Dust contained in the exhaust gas from drier 2 is collected by a cyclone separator (not shown). The exhaust gas from the cyclone is washed with water and water contaminated with dust is fed back to the sedimentation pond.
The powdered slurry is removed from storage tank 3 through valve 4 and fed into injector 15 which fluidizes the slurry in an air stream and conveys the slurry through air conveyor 5 to incinerator 6. Auxiliary air for combustion in incinerator 6 is supplied by blower 7. For preheating the incinerator at the start-up of operation, or where additional heat is needed, fuel may be injected at burner 8.
Where the melting point of the ash formed in the combustion of the slurry is high, the melting point of the ash may be lowered by adding a small amount of salts of sodium or calcium to the dried powdery slurry stored in the storage tank 3. Suitable materials are salts of sodium or calcium such as calcium oxide, calcium carbonate, slaked lime, sodium sulfate, etc. Specifically, where the ash is primarily silicon dioxide, the melting point thereof may be between l,500 and l,700 C. In order to be able to remove the silicon dioxide in fused condition, it is necessary to lower the melting point thereof, because such temperatures are destructive to the walls of the incinerator and, in addition, difficult to achieve. Therefore, it is desirable to mix alkali with the dried powdery slurry so that the product is essentially calcium silicate or sodium silicate. Where slaked lime is-mixed with slurry during the filtration process prior to introduction to the apparatus, addition of calcium or sodium oxides or salts may be omitted.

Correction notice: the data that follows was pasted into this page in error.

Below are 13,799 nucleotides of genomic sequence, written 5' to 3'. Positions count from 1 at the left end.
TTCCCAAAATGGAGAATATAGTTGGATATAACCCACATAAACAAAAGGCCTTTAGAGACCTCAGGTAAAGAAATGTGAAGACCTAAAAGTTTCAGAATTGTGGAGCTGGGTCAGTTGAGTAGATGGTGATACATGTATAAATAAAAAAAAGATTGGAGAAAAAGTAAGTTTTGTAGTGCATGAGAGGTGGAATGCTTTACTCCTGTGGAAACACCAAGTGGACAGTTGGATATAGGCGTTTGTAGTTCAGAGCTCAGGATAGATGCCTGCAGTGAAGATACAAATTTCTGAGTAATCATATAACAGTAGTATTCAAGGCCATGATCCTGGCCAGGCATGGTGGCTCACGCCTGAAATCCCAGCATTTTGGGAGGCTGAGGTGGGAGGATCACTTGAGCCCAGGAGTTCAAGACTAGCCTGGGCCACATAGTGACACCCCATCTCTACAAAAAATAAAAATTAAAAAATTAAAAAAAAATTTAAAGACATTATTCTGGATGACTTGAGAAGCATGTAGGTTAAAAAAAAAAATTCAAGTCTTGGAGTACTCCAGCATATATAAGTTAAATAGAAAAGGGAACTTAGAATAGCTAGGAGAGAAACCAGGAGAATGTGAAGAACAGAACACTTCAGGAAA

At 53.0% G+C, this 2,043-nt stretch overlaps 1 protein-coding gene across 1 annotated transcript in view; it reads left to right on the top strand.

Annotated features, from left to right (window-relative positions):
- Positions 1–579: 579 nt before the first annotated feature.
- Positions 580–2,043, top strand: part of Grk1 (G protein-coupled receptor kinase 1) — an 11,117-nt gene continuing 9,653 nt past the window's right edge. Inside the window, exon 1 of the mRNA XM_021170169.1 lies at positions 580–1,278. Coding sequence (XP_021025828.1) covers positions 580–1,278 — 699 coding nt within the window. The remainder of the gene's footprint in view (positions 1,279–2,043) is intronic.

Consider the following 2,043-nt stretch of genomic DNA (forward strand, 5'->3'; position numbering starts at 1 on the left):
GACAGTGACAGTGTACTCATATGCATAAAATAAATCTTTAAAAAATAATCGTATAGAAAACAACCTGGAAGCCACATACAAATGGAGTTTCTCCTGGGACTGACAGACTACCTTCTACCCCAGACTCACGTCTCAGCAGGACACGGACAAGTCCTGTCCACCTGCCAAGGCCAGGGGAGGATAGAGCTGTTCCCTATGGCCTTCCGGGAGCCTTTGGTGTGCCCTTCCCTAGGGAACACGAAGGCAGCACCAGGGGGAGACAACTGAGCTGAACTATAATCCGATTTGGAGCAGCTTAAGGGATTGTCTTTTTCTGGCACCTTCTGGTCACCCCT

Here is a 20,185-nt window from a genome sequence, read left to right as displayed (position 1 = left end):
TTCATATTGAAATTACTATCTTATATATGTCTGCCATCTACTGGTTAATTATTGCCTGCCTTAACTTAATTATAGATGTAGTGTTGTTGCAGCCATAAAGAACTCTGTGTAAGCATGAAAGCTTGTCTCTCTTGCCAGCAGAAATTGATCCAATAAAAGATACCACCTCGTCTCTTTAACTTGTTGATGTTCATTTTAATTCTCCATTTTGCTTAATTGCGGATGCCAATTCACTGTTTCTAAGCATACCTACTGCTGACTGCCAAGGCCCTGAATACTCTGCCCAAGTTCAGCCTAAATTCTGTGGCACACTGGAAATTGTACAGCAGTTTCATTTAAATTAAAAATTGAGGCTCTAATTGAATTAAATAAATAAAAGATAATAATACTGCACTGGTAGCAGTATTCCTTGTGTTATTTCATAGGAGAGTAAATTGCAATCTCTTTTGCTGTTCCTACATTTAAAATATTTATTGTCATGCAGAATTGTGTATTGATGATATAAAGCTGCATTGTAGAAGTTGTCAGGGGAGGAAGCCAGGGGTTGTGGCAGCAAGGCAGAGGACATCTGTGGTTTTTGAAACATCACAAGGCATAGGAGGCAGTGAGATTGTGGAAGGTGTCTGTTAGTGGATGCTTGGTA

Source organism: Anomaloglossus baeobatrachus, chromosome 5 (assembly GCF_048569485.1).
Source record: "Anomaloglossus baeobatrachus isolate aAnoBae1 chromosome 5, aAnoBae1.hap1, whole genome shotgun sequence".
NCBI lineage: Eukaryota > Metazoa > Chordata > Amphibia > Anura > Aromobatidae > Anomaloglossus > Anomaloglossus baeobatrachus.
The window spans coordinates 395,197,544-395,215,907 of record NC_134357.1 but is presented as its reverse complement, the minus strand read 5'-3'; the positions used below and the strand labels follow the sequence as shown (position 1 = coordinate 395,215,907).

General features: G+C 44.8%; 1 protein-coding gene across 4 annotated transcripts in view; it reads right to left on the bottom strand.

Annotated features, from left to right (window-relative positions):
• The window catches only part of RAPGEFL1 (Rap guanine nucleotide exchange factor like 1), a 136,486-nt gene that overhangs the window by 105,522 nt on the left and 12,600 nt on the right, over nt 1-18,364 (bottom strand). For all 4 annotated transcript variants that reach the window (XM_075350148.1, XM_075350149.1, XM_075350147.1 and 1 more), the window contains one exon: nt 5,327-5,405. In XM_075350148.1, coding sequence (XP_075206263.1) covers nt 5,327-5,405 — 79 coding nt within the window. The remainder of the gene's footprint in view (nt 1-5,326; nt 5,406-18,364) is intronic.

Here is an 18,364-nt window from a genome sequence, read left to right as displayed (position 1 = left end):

When the dried slurry with or without added alkaline materials is jetted into the interior of the incinerator which has been pre-heated to l,200 C or above, ignition of organic materials occurs immediately, since the ignition temperature of such organic matter is generally no higher than 500 C. In addition, the feed to the incinerator generally contains no more than about 1 percent of water. Consequently, it is generally possible to reach a temperature as high as l,300 C or higher without the addition of auxiliary fuel. For optimum operation of the incinerator, the amount of slurry and air should be adjusted so that the exhaust gases leaving the incinerator contain no more than 5 percent of residual oxygen on a volume basis.
The combustion products and the ash formed in the incinerator 6 leave same through a flue 9 positioned proximate the bottom of incinerator 6. The flue 9 slopes downwardly and has an opening 10 at the lowest point thereof through which the molten ash may be dropped into'a tank 11 containing water kept in motion by an agitator 12. Alternatively, the molten ash may be dropped on to a cooled surface (not shown) and allowed to solidify in the form of blocks or a cake.
Separation of the molten ash from the combustion gases leaving incinerator 6 is essentially complete due to the turbulence of the gas flowing through flue 9 as a result of which the droplets of molten ash come in contact with the walls and are-thereby removed from the stream. 1 v
The hot gases are lead by flue 9 to duct 14 and thereby into dryer 2. At a point between flue 9 and duct 14 a sensor for determining oxygen content of the flue gas may be inserted, or, alternatively, 13 may be an opening through which flue gas samples can be removed for analysis as to oxygen content. Based on the oxygen content of the flue gas, blower 7 and injector 15 can be separately or simultaneously adjusted to keep the oxygen content of the flue gas at or below 5 percent by volume.